• Application Logic Support Layer: this subsystem addresses the problem solving requirements; it encap- sulates all of the components needed to implement a complete multi-robot application. Any new application should reuse and configure the software components to define its proper behaviour. The Agent Operator is the main component of the Application Logic subsystem as it implements the actual behaviour of the applications. This means that every type of received message (through Agent Server Component) triggers the execution of an appropriate function as specified by the application. The Agent Operator uses the Communication subsystem to exchange information with other robotic agents in the environment.
  • Knowledge Base Manipulation Layer: This subsystem aims at satisfying knowledge base requirements and maintain an up-to-date information about the robot status and its environment. Usually, the majority of gathered information becomes obsolete from an execution to another. Based on its unique component State Moni- toring, this subsystem provides to others with a useful information and services such as allowing the agent to monitor and control its local state, other agents’ states, the state of the different tasks, and the information about the agent initial configuration.

ROS Web Services

Overview

ROS As A Service (RoAAS) was designed to make an abstraction of ROS resources, including topics, services and actions for developers who do not have prior background on robots or on ROS. We retain three major advantages behind exposing ROS as a service following an SOA approach:

  • Promote public use of robots: First, non-roboticians programmers will be able to develop applications that communicate with ROS-enabled robots through a service layer. Web services are a possible instance of the service layer that can be used as a mediator between client applications and the ROS ecoystem. In addition users will have the capability of directly interacting with robots through the Internet, and this will enlarge the community of users and applications’ developers.
  • Robot-Cloud integration: A second advantage is the integration of the robots into the cloud as the robot can expose its resources as services through the cloud that allows users to virtually access these resources to per- form some actions. For example, in case of surveillance applications, an end-user may want to send a set of UAVs for a mission and control their missions remotely through the cloud. The internal status of the UAVs and their observations will be provided as services to the end-user by the cloud back-end.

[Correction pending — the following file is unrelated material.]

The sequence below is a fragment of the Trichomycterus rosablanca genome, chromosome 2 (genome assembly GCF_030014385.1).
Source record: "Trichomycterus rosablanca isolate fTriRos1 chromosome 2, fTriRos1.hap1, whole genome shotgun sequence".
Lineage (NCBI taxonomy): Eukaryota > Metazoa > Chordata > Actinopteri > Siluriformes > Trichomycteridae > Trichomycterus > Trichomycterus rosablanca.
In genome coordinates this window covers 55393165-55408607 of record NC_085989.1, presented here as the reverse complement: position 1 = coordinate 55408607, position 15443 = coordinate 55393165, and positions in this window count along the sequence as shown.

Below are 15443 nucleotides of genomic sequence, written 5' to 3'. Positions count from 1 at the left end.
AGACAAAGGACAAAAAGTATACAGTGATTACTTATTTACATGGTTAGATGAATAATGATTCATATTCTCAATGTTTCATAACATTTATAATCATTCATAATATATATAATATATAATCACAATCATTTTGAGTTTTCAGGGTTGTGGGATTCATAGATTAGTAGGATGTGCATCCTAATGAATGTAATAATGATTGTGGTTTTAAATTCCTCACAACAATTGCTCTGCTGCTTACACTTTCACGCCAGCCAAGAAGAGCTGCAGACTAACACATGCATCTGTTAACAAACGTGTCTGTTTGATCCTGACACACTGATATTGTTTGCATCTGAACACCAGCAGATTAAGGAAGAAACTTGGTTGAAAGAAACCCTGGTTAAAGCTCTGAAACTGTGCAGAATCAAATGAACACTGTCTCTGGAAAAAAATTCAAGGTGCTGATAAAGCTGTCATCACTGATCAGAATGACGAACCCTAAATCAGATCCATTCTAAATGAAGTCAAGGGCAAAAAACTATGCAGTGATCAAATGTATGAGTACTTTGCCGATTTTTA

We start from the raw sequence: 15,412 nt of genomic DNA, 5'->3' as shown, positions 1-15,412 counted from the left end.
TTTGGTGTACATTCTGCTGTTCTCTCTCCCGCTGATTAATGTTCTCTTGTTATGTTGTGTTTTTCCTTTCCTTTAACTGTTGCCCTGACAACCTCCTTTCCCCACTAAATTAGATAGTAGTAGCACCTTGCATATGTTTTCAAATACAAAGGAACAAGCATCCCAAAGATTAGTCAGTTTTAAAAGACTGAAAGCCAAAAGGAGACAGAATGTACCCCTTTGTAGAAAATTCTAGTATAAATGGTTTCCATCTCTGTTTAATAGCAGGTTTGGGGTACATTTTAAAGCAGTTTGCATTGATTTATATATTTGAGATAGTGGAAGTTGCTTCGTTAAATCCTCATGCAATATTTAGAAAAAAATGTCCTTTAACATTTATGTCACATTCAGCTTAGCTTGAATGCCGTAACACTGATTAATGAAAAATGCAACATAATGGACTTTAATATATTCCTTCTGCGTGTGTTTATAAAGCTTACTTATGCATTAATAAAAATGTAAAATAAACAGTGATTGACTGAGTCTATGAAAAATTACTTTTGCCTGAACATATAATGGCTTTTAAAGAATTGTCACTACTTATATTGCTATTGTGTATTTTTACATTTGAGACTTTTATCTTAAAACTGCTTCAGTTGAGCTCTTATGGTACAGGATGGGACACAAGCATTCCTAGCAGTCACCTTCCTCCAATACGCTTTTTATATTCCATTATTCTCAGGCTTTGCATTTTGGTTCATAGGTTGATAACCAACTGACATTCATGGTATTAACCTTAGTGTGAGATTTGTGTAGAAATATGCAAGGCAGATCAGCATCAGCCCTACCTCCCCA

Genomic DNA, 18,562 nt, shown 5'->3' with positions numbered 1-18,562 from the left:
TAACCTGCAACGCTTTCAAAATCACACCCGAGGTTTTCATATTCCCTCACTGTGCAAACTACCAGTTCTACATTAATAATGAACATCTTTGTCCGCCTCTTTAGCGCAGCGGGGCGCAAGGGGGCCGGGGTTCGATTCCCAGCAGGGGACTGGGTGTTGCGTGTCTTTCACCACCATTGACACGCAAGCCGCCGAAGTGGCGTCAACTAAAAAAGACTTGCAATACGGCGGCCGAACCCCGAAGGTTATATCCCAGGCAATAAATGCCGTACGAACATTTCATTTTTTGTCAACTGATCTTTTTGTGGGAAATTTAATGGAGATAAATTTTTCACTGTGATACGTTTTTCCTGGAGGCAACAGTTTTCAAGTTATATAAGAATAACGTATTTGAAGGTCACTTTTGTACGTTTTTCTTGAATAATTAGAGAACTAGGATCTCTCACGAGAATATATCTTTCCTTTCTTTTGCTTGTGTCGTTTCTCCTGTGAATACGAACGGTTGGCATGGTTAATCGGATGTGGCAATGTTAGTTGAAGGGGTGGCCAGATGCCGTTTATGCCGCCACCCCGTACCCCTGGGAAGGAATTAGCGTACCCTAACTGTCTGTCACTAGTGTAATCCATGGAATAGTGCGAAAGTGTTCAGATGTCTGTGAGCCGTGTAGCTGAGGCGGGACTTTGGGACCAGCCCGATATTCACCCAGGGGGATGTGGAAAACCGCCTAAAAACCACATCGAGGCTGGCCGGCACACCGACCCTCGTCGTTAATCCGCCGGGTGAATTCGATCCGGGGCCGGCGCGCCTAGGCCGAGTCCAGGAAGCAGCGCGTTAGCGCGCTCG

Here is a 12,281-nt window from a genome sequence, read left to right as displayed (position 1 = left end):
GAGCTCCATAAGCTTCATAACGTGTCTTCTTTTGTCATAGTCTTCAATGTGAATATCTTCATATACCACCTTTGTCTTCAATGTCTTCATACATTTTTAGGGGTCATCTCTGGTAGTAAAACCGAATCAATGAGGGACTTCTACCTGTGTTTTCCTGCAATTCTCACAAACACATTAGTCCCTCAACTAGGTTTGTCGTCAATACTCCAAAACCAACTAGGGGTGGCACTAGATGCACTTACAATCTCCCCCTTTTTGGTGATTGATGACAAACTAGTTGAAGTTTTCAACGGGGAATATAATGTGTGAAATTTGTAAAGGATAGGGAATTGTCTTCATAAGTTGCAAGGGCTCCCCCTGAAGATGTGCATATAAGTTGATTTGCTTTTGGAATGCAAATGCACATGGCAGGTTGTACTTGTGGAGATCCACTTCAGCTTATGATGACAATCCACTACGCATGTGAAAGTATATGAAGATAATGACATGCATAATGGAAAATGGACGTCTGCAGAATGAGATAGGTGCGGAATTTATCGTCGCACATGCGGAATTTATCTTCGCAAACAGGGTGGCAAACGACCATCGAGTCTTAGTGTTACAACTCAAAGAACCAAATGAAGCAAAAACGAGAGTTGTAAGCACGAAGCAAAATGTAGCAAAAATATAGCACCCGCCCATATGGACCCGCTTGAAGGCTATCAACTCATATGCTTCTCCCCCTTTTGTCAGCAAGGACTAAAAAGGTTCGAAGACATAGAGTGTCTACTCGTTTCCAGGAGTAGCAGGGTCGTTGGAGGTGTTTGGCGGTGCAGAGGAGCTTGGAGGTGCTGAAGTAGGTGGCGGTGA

• Standard and unified interfaces: it will be possible to develop unified and standard client applications that seamlessly interact with heterogeneous robots provided that they share the same service-oriented interfaces, in- dependently of the implementation details.


Figure 9 depicts the deployment diagram of ROS Web services and illustrates the integration of the Web services’ layers into the ROS-enabled service robot and the client device.

Rosws.png

Video 2: Tutorial on ROS Web Services

Publications

Books

  • Anis Koubâa (Editor), Robot Operating System – The Complete Reference, in the series Studies in Systems, Decision and Control, Springer International Publishing, 2015 (under press – contains 28 chapters, first Springer book on ROS).

Journals

  • Anis Koubâa, ROS As a Service: Web Services for Robot Operating System,in Journal of Software Engineering for Robotics (JOSER_, Dec 2015.
  • Anis Koubaa, Mohamed-Foued Sriti, Yasir Javed, Maram Alajlan, Basit Qureshi, Fatma Ellouze, Abdelrahman Mahmoud, A Service-Oriented Software Architecture for Personal Assistant Robots using ROS, to be submitted to Springer Journal on Intelligent Service Robotics, (Impact Factor in 2014: 0.658)
  • أنيس قوبعة: تصميم روبت شخصي مساعد لتطبيقات الأتمتة المنزلية والمكتبية،

in COMMUNICATIONS OF THE ARAB COMPUTER SOCIETY, Dec 2015.

Book Chapters

  • Anis Koubâa, Mohamed-Foued Sriti, Hachemi Bennaceur, Adel Ammar, Yasir Javed, Maram Alajlan, Nada Al-Elaiwi, Mohamed Tounsi, Elhadi Shakshuki, “COROS: A Multi-Agent Software Architecture for Cooperative and Autonomous Service Robots” Cooperative Robots and Sensor Networks 2015, Studies in Computational Intelligence Volume 604, 2015, pp 3-30.
  • Anis Koubâa, Fatma Ellouze, ROS Web Services a Tutorial, to appear in the Robot Operating System (ROS), The Complete Reference, Springer, in the series Studies in Systems, Decision and Control, Springer International Publishing, 2015.


Conference Papers

  • Anis Koubaa, Mohamed-Foued Sriti, Yasir Javed, Maram Alajlan, Basit Qureshi, Fatma Ellouze, Abdelrahman Mahmoud, Turtlebot at Office: A Service-Oriented Software Architecture for Personal Assistant Robots using ROS, submitted IEEE International Conference on Robotics and Automation (ICRA 2016), Stockholm, Sweden, May 16-21.

Technical Report

  • Anis Koubaa, MYBOT: A PERSONAL ASSISTANT ROBOT, KACST Technical Report, June 15, 2015.